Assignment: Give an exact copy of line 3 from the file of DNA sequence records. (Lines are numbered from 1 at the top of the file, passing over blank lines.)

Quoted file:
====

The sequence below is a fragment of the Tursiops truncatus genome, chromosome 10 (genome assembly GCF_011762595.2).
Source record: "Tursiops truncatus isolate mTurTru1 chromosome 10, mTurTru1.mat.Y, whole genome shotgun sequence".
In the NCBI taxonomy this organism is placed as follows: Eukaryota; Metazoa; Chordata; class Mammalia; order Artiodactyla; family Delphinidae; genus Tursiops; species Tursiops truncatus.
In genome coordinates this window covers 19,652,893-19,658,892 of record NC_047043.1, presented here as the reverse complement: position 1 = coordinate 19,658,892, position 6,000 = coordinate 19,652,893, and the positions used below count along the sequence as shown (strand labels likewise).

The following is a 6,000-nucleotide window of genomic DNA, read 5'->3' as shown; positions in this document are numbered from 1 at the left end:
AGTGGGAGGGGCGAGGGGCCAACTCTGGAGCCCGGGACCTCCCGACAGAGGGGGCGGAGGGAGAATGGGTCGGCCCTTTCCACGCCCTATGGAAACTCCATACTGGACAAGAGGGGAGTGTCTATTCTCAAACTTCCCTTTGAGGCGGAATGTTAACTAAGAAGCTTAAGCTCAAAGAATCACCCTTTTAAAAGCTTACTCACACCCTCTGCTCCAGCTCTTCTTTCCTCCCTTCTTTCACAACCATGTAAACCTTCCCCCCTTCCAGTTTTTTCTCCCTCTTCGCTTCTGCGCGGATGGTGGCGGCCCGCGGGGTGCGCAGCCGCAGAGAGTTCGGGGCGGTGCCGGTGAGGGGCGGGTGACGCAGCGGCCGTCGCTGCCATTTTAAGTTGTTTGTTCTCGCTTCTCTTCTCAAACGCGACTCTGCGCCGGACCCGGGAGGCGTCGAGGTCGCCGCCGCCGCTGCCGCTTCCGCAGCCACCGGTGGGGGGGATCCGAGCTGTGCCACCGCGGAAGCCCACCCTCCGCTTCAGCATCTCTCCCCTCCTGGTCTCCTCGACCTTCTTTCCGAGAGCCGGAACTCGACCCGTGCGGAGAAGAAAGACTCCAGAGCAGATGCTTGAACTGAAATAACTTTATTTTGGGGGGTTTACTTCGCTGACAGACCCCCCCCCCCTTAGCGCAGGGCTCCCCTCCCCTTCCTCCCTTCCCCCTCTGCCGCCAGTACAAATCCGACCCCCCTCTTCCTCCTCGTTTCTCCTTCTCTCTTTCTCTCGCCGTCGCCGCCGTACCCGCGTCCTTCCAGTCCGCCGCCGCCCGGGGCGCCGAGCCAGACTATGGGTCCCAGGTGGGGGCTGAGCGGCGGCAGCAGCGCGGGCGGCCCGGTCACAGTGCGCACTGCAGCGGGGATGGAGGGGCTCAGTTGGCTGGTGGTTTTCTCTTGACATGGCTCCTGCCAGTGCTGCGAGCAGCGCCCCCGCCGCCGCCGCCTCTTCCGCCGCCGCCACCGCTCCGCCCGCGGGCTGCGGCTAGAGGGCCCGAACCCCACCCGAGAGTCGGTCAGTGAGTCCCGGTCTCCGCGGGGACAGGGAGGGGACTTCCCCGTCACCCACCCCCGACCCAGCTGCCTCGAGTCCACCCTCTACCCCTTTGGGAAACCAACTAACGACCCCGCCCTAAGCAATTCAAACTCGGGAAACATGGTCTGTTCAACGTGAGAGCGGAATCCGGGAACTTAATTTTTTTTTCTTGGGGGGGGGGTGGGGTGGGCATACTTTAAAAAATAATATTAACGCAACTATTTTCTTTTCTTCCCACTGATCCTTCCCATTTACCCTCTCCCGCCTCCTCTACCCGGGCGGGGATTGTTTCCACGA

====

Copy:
In the NCBI taxonomy this organism is placed as follows: Eukaryota; Metazoa; Chordata; class Mammalia; order Artiodactyla; family Delphinidae; genus Tursiops; species Tursiops truncatus.